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Optimization of Behavioral Interventions SIG Talks with Bonnie Spring about her Study of Weight Loss Program Components
Kari Kugler, PhD, Optimization of Behavioral Interventions SIG co-chair
The Society of Behavioral Medicine's (SBM) new Optimization of Behavioral Interventions Special Interest Group (OBI SIG) recently interviewed Bonnie Spring, PhD, ABPP, director of the Center for Behavior and Health at Northwestern University's Feinberg School of Medicine.
The OBI SIG talked with Dr. Spring about her ongoing Opt-In research study, which aims to determine what combination of different weight loss program components is the most effective for overall weight loss.
OBI: You are halfway through your Opt-In study, which uses the multiphase optimization strategy (MOST). What made you decide to develop an optimized intervention?
Spring: It just made tremendous sense to me to go about developing an obesity treatment package from the ground up by balancing the efficacy and cost of different candidate treatment components. It has always bothered me that we tend to offer "kitchen sink" treatment packages as behavioral interventions because, most of all, we want our treatments to produce significant improvement. The problem is that this approach often leaves us with unwieldy, burdensome, very costly treatments that are difficult to scale up to reach more of the population. And despite the habit of saying we're going to conduct dismantling studies to streamline and prune back our bundled treatment packages, that research is rarely done. Because MOST uses data to drive decision making about the treatment design, it has always impressed me as a transparent means to progress toward evidence-based practice.
OBI: How difficult was it for you to understand the fundamental differences between a randomized clinical trial (RCT) and the experimental design you needed to optimize the intervention, in this case a factorial experiment?
Spring: My PhD is in personality and developmental psychology, and my doctoral training was in experimental psychopathology. The methodological tradition in these fields actually does involve the conduct of factorial experiments. I first encountered the RCT when seguing to health psychology by way of psychopharmacology. My first trials treating smoking or weight gain with drug or placebo felt very much like factorial experiments-with treatment set to on versus off. It wasn't until I discovered that patients tended to relapse whenever I withdrew drug treatment that I realized I needed to switch to behavioral treatments to achieve greater maintenance. RCTs involving behavioral interventions felt very strange to me because the intervention seemed to bundle different treatment components together rather than independently turning them on or off. I still try to perform factorial experiments when developing a behavioral treatment. I prefer not to bundle components together into a treatment package until after I've studied them as independent factors and learned their effects. So, the MOST factorial experiment approach feels very right-minded to me.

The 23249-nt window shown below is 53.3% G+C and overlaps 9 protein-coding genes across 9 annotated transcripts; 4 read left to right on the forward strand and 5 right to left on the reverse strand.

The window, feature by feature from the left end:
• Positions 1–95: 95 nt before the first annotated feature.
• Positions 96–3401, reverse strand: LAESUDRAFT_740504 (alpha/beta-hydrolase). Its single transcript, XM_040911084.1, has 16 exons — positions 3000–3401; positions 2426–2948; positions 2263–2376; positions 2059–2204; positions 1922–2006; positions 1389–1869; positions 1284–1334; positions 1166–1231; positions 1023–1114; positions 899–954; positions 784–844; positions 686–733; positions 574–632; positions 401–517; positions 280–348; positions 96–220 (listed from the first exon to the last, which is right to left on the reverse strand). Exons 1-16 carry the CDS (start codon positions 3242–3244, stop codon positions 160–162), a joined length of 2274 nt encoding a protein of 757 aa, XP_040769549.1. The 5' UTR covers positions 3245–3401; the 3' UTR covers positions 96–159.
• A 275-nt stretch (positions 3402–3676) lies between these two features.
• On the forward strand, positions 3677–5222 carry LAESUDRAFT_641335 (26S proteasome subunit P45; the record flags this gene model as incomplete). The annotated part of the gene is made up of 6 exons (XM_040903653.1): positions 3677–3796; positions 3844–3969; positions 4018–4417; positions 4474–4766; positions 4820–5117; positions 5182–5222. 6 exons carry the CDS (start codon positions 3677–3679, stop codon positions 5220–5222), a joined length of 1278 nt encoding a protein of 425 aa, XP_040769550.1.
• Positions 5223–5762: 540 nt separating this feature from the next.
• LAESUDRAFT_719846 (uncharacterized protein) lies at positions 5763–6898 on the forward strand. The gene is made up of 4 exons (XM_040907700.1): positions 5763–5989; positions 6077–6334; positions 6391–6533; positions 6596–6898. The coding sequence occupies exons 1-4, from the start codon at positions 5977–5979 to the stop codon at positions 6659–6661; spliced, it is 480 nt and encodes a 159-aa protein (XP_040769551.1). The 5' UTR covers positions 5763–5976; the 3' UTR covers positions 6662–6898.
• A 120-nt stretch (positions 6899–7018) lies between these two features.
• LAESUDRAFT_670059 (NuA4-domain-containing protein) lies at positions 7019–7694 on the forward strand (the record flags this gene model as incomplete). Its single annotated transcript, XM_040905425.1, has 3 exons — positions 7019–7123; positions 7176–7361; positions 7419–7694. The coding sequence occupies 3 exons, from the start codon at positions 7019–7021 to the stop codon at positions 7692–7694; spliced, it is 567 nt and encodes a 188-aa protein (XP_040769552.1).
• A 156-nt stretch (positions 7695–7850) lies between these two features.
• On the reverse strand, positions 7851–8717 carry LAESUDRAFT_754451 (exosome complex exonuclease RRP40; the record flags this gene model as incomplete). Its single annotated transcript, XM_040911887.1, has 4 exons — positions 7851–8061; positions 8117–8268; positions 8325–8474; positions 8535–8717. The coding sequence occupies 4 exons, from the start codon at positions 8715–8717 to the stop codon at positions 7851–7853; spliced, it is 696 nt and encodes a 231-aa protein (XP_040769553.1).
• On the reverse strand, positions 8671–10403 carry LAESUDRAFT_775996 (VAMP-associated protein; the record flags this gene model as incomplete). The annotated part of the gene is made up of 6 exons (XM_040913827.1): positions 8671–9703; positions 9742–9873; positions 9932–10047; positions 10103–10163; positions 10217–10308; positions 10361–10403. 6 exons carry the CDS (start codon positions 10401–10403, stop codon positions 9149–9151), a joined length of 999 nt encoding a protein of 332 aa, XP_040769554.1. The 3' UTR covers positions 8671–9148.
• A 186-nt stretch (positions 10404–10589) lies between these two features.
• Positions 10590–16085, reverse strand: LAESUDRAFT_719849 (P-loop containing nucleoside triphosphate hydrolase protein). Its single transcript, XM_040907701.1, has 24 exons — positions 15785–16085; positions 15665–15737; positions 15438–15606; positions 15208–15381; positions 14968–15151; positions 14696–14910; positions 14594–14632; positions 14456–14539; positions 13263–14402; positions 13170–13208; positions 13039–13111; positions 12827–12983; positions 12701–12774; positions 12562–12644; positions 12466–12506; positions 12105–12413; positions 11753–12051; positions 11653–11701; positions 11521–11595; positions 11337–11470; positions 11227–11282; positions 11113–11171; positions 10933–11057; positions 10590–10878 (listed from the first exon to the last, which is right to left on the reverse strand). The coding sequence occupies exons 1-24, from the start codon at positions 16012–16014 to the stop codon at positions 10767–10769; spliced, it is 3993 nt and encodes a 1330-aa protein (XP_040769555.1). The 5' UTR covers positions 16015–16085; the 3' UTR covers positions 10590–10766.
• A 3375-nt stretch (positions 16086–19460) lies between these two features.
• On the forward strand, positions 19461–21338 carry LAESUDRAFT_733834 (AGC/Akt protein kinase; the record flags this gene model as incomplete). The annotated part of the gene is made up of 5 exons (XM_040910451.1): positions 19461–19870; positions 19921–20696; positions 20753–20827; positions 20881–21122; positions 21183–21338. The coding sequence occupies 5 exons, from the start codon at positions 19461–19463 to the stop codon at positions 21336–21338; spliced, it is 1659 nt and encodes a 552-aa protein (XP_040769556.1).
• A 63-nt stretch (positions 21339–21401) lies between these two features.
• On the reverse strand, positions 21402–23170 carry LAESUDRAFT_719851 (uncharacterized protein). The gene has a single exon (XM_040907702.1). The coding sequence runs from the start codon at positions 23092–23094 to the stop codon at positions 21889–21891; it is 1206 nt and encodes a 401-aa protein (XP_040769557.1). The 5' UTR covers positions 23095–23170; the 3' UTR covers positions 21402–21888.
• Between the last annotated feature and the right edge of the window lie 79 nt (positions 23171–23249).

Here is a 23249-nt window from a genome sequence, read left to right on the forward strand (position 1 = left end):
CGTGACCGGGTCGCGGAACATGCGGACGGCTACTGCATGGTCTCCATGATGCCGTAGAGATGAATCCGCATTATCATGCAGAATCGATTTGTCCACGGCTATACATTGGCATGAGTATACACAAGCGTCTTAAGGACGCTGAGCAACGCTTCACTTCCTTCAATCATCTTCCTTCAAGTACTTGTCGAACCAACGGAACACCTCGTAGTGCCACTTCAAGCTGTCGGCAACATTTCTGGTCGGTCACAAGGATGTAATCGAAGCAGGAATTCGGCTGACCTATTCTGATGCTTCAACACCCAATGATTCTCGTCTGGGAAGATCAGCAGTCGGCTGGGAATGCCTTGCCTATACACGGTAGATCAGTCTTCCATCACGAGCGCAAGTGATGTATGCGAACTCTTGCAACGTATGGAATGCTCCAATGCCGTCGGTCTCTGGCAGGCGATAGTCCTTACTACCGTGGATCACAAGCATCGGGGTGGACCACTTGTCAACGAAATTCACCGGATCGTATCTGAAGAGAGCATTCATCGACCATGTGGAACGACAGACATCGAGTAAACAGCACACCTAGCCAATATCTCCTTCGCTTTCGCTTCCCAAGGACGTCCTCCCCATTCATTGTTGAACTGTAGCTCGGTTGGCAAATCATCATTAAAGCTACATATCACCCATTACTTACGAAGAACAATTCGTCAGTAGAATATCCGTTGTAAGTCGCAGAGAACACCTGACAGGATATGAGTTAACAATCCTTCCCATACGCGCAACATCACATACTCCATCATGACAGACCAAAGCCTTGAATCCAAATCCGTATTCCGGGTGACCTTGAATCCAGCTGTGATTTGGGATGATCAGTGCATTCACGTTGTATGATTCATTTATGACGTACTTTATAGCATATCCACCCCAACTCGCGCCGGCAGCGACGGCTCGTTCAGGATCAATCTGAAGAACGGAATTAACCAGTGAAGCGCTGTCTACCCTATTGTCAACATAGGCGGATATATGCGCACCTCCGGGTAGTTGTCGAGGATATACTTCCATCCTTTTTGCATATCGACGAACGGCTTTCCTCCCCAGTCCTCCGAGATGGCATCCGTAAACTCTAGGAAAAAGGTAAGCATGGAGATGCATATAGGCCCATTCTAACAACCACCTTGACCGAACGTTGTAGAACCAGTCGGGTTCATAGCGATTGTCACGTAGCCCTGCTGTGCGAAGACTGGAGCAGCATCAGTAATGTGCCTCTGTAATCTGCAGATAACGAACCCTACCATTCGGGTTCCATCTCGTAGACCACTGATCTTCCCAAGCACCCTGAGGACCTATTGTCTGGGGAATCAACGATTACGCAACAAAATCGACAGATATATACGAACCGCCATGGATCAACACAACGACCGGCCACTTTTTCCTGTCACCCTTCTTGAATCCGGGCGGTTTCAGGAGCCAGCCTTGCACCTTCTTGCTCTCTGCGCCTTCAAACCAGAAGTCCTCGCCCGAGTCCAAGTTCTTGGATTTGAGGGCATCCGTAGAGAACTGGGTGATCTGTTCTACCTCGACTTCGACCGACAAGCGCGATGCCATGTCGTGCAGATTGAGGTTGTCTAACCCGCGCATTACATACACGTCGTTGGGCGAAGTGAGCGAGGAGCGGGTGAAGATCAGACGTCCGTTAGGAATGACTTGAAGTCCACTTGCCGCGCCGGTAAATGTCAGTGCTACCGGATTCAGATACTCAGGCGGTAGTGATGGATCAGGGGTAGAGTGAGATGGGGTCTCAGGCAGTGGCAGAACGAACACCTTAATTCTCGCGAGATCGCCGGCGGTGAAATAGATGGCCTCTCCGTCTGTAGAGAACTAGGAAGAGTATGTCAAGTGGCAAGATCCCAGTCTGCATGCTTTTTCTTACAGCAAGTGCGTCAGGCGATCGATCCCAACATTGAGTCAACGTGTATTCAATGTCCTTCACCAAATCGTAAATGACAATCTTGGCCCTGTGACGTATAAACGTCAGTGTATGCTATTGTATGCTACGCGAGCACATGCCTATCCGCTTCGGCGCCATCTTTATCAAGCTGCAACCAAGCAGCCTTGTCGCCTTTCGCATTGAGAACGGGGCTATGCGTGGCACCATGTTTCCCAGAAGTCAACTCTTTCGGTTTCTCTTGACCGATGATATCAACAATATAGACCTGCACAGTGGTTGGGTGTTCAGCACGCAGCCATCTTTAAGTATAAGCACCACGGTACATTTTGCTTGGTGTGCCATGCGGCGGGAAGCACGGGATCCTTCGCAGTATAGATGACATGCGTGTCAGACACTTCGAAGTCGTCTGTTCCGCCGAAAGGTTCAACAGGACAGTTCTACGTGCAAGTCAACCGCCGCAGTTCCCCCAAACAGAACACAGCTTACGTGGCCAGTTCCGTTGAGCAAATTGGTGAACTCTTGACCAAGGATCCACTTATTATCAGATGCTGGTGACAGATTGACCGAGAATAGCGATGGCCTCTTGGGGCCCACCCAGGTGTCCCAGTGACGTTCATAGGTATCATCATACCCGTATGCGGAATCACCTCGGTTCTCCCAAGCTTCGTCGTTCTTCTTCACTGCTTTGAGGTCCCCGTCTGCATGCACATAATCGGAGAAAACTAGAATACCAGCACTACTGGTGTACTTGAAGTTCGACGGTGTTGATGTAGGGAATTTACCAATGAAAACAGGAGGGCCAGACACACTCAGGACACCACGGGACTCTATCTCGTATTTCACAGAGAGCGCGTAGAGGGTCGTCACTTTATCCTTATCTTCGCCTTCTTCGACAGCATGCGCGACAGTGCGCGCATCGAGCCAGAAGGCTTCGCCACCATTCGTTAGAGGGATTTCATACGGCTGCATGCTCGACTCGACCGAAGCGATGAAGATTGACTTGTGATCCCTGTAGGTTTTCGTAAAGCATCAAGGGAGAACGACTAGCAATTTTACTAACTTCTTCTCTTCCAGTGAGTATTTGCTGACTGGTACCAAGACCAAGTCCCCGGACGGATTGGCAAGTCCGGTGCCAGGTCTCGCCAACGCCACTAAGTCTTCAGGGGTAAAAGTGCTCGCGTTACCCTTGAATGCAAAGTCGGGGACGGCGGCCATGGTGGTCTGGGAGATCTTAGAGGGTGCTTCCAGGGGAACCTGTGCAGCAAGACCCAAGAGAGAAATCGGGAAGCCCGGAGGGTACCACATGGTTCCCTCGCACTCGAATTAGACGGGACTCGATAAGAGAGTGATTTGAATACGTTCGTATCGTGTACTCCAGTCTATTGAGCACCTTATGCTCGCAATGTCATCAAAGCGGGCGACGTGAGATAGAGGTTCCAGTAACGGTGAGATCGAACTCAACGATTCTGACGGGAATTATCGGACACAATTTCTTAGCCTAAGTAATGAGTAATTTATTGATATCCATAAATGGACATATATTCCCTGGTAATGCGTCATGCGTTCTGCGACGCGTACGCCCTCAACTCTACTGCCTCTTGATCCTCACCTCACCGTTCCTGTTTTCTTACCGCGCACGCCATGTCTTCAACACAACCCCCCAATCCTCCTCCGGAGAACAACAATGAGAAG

OBI: What are some considerations when it comes to the implementation of a factorial experiment? How has it been for your research staff to manage 32 experimental conditions?
Spring: Because of the complexity of having so many conditions, the staff follow an online set of prompts for the different experimental conditions. They do an excellent job of attaining treatment fidelity. Needing to be guided by the prompts makes intervention delivery a little more scripted than most interventions we do. On the other hand, I suspect that our interventionists are better able to maintain equipoise because it's more challenging for them to become attached to any single condition.
OBI: What advice would you give someone considering using MOST?
Spring: I would urge the person to specify their theoretical or conceptual model and to use it to delineate which treatment components to study. Relatedly, I would advise them to think through carefully which interactions are likely and conceptually meaningful so that the experimental design allows these to be interpretable.
OBI: How do you see MOST helping move science forward?
Spring: By helping us learn the cost-effectiveness of different intervention components for the average person and for different kinds of people, MOST can help us establish the science base needed to optimize treatments equitably to foster the health of the population.